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VoW and the Perspectives on ‘Development’

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By DR. SATISH C. AIKANT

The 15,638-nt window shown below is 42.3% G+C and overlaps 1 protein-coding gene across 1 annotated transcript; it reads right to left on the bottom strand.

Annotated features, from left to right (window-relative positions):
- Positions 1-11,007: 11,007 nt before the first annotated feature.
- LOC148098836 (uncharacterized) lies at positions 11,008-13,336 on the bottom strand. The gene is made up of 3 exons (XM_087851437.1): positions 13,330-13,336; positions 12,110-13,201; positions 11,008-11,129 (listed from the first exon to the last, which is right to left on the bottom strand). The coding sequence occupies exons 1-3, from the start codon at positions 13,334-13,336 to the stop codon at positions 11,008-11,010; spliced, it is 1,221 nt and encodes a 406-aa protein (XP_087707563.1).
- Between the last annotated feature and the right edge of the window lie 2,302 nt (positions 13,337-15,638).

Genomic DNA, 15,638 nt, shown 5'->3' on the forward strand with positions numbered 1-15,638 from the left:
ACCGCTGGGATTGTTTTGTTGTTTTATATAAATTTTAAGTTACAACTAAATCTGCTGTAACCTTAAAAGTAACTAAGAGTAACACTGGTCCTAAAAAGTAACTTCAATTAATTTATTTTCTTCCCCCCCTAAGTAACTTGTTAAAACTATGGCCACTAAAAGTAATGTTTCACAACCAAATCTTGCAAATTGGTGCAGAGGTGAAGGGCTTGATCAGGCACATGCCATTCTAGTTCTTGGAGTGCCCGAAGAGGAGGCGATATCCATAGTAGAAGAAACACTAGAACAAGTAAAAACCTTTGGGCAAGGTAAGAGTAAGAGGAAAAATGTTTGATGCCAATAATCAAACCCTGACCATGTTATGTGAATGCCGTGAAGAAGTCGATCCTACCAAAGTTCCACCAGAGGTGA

An important feature of the Valley of Words (VoW) which sets it apart from other literature festivals across the country is that it is not only about discussing books and their authors but also engages with regional culture and developmental aspects of Uttarakhand. Much of the material culture of Uttarakhand that characterizes its ethnicity will be on display at the venue. Then there will be serious discussions on the issues of environment and sustainable development under the aegis of R. S. Tolia Forum to be curated by the Sustainable Development Forum Uttaranchal. It will indeed be a fitting tribute to the genius of late Dr. R. S. Tolia, the former Chief Secretary of Uttarakhand, who did pioneering work in forging and implementing developmental policies for the State. Delivering the R.S Tolia Memorial Lecture titled ‘Beyond Binaries: Remembering Dr R S Tolia’ in Dehradun, earlier this year, Dr. Sanjeev Chopra, Director of Lal Bahadur Shastri National Academy of Administration, Mussoorie, highlighted the contribution of the administrator-scholar in various fields of public life and administration which has resulted in more environmental consciousness and plans of action which are being utilized to harness appropriate technologies. It was Dr. Tolia’s firm belief that, owing to their unique geo-physical conditions, the mountain regions needed more attention and planning to meet the specific local needs. One may blame the developed world for the catastrophes engendered by natural causes such as the flash floods and droughts that visit the hill regions of Uttarakhand time and again, but we cannot acquit ourselves. We must realise that we invite such disasters upon ourselves, and that many of the problems are man made and have local origin; our reckless attitude to environment figures prominently among them. Unplanned building activities, constructions on shallow riverbeds and flood-prone regions, uncontrolled migration, proliferation of illegal polluting industries, lack of environmental controls, no restrictions on transport, unregulated registration of vehicles, and absence of clear green alternatives have all compounded the problems we have been facing. India’s growth path itself needs serious correction. The relentless emphasis on ‘development’ without defining its wholesome and sustainable parameters has taken its toll on the environment. Our megacities are fast turning into disaster zones. While on the one hand there is unbounded enthusiasm and optimism of policy makers and tourism promoters who would only like to see unfettered development in this sector of the economy there are others who see such designs as inimical to local culture and the settled way of life. We have entered a new phase of historical span -the Anthropocene – in which human activity dominates earth processes and the biosphere, impacting global climate and ecosystems. So the onus is on us. Remember what Gandhi famously remarked: ‘Earth provides enough to satisfy every man’s need, but not every man’s greed.’ The message is apt and timely. What Gandhi says about genuine human needs and of the rapacity of the greedy has direct bearing on the current discourse on environment. Climate change and global warming is a huge concern today. A major problem facing Uttarakhand is that of migration from the hills. Dr. Tolia had cautioned us against the rapid and whole-scale outmigration from the mountain regions resulting in the emerging metro- cities like Dehradun, Haldwani, Rudrapur, Roorkee, Kotdwara heading to become, figuratively speaking, ‘the Black-holes of Uttarakhand’ – so gravitationally heavy that almost everything within its gravitational pull gets attracted towards them. Dr. Tolia was of the view that rather than see migration either as a progressive phenomenon or a regressive phenomenon one has to think of the meta-narrative that transcends both the discourses and that the policy makers should also focus on the problems of those who have not yet migrated from the hills. There are also the trends of reverse migration witnessed in certain parts of the state which should receive adequate attention of the state government. It is imperative to make Uttarakhand, particularly the Himalayan regions, tourist friendly in a manner that the environment did not get short shrift. Tourism should be developed in a manner that preservation and enrichment of environment get priority. Unfortunately such integration is seldom seen in practice. There is sufficient evidence emerging from tourism studies around the world, especially those concerning tourism in developing societies, that the obsession with economic growth based on the development of tourism and an exclusive concern with growth in the number of tourists and consequently, of tourist revenue, tend to compromise the social, cultural and even economic well- being of the host community. The objectives of the Government Tourism Policy should be to look beyond increasing the numbers of tourist arrivals and revenue earnings to the effects of the increased tourism activity on the socio- cultural well being of society at large. At present there is no auditing of the effects of tourism on the social and cultural well being of society. Tourism must be viewed as an appropriate agent of change in a developing society and the current obsession with the economic parameters of tourism must be reconsidered and reconfigured. The hills of Uttarakhand are fragile and vulnerable and tourism is often subject to the vagaries of weather. The news of an imminent thunderstorm or heavy downpour instantly flashed on the TV screens is enough to scare away the hopeful tourists, making a steady tourist traffic to the hills a rather precarious and uncertain proposition. One cannot therefore be solely dependent upon tourism as a viable economic activity. The government must provide infrastructure to generate alternatives sources of income for the local population to hold them back from migrating away. Evidence shows that in the pursuit of luxury tourism, environmental guidelines, fiscal and planning norms are often manipulated or violated. The local economy does not benefit from such investments as they take away productive village land, monopolize local resources, and only provide a few menial jobs for the local people. A better approach is to revive the traditional arts and crafts and give the local artisans facilities with dignity. Horticulture and food processing plants must be promoted in a big way. One can learn much from the neighboring Himachal Pradesh. We may remind ourselves that the Chipko Movement originated in Uttarakhand and influenced the environment movements worldwide. The Movement, reminiscent of the method adopted by the Bishnoi community in Rajasthan more than 300 years ago, emerged in the Garhwal Himalayas during the 1970s in response to economic policies and regulations that introduced stricter controls over access to resource extraction and constrained opportunities for local economic development in the region. It is the convergence of the private and public initiatives that gives Chipko a distinctive quality and strength. The Chipko has created a cultural space within which the persistence of community spirit makes it a viable programme of social action. It offers an alternative to ‘scientific forestry management’ practiced by the state by suggesting a model for ecologically appropriate technology for wholesome living. The Chipko movement symbolizes a new ecological consciousness showing the path towards a ‘green earth and a true civilization.’ It is also seen as a powerful critique of a modernizing Indian state whose economic development policies were considered ecologically unsustainable and callously indifferent to the traditional needs of peasant subsistence. One hopes that VoW – 2019 will renew the clarion call on matters relating to our culture and environment.